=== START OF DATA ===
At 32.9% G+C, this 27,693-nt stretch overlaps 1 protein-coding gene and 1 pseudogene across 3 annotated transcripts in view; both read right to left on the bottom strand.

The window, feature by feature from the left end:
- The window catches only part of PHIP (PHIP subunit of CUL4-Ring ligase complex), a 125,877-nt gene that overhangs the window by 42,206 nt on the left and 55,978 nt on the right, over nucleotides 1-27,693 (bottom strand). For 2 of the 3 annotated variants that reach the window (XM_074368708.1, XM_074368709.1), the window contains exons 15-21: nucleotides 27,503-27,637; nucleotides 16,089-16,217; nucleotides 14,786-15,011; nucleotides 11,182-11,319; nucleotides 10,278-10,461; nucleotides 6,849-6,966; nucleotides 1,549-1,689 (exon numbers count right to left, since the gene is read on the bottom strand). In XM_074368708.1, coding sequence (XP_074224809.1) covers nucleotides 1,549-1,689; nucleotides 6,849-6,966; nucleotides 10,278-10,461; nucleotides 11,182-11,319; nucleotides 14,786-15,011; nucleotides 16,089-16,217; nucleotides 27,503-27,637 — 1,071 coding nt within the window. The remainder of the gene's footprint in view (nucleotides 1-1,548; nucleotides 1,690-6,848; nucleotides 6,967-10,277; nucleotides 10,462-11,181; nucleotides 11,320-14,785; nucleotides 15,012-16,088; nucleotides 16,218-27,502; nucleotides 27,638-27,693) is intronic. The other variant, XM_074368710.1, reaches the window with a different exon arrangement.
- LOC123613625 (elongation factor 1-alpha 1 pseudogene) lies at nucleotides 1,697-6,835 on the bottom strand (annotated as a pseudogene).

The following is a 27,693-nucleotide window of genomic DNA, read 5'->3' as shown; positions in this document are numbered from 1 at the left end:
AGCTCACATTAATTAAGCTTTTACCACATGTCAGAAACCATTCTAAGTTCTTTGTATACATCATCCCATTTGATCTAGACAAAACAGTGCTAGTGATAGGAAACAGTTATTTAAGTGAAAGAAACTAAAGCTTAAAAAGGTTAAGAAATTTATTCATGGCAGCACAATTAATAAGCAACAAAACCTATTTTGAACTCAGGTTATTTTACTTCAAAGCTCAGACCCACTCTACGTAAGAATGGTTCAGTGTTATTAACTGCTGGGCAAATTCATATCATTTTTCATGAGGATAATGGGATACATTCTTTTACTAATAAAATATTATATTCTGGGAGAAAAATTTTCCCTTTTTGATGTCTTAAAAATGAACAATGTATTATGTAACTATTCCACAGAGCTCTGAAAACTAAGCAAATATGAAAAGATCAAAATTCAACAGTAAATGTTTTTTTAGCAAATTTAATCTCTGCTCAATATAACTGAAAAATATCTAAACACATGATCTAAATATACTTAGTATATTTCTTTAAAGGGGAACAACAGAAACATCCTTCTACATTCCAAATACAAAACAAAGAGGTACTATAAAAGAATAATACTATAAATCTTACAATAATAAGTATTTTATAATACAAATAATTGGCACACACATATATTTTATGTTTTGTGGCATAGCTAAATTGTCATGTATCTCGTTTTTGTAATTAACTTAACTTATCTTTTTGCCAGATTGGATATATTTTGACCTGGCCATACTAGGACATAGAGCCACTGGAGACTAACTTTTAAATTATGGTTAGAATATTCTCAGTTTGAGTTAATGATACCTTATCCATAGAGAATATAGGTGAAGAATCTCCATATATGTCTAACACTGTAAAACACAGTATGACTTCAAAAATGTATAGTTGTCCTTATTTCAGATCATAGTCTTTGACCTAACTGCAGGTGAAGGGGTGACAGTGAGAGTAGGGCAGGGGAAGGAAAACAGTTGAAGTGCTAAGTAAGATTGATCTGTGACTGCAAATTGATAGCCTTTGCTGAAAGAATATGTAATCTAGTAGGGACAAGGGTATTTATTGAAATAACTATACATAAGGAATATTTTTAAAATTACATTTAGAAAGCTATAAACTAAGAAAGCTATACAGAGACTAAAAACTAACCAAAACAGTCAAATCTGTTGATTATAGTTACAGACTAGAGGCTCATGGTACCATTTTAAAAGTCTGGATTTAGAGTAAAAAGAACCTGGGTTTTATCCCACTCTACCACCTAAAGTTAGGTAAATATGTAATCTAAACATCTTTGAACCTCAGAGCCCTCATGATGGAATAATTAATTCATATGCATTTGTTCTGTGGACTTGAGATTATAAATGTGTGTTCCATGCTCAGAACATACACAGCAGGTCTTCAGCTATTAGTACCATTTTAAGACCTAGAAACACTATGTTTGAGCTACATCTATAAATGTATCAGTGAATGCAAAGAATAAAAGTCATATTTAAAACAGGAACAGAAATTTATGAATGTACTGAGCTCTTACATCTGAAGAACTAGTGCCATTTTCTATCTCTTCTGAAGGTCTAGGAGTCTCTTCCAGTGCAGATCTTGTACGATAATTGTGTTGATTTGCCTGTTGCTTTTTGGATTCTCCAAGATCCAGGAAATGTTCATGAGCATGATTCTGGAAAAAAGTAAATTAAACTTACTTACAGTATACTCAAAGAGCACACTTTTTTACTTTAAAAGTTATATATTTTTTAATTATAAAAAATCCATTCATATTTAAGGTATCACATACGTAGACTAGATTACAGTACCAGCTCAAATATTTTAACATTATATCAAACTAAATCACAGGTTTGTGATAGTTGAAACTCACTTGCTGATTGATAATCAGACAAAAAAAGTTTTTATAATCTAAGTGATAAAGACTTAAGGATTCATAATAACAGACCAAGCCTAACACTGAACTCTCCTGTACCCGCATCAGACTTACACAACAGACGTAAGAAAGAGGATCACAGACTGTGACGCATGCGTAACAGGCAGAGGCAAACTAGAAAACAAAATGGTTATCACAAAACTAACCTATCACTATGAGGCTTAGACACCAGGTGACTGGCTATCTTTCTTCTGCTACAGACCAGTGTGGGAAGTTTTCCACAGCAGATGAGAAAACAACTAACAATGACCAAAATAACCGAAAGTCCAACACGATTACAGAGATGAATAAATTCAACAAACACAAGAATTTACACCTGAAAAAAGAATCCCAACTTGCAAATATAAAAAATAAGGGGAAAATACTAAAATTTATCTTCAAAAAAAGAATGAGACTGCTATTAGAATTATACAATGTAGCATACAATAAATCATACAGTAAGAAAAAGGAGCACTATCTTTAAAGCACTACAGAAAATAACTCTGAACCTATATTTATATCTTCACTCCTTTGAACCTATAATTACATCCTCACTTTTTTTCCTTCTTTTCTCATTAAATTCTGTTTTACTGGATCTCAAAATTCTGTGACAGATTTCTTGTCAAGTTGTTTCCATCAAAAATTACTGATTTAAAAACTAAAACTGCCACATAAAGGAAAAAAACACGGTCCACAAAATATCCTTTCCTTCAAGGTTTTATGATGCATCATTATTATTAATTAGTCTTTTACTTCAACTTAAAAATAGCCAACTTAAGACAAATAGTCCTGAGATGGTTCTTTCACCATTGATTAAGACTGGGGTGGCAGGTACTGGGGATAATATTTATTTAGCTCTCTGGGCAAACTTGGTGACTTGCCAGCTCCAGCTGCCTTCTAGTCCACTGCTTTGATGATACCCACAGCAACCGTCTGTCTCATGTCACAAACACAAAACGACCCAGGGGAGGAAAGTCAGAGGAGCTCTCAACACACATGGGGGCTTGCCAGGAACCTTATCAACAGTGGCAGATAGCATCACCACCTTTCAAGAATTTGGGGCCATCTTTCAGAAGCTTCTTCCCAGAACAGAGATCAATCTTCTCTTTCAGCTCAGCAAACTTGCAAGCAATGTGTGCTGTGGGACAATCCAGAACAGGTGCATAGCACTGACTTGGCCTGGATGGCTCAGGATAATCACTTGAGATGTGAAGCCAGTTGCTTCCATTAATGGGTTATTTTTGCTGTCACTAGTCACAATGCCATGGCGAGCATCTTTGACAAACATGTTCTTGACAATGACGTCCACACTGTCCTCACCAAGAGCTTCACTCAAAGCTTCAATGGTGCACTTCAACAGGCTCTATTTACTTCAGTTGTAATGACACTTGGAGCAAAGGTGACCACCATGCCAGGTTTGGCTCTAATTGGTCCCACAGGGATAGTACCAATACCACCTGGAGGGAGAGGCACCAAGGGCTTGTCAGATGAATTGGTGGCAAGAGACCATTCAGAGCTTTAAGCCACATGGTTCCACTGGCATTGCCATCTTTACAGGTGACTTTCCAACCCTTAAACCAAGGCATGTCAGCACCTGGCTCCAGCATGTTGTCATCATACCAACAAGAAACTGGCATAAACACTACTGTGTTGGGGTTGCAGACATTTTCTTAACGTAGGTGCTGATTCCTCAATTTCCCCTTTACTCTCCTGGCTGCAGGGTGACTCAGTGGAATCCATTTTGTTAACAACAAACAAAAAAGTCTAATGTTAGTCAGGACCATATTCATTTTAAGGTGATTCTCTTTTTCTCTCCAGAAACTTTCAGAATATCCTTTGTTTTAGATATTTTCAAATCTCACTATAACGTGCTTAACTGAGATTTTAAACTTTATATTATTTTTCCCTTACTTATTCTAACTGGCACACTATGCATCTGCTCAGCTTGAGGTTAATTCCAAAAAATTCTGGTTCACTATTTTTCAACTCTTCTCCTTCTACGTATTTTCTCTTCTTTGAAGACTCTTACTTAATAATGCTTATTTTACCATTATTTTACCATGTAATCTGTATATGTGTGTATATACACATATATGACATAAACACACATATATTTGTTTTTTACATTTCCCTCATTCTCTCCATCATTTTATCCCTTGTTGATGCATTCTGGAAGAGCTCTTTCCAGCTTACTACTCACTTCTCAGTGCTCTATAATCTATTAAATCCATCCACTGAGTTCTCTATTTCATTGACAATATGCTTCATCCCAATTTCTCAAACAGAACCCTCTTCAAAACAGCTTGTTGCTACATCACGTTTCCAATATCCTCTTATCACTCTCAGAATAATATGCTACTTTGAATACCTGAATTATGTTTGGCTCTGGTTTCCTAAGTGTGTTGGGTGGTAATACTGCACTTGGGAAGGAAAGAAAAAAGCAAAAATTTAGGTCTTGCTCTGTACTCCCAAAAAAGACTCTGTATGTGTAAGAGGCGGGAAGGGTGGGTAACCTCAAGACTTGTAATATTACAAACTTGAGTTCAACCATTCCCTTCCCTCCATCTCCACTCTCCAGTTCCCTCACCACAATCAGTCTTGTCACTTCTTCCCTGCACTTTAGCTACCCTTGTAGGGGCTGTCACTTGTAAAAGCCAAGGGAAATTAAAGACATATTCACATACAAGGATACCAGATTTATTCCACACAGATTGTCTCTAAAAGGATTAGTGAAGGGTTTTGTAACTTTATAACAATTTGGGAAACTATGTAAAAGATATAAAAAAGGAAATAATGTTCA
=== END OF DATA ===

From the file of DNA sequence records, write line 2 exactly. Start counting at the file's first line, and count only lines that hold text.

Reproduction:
The window, feature by feature from the left end: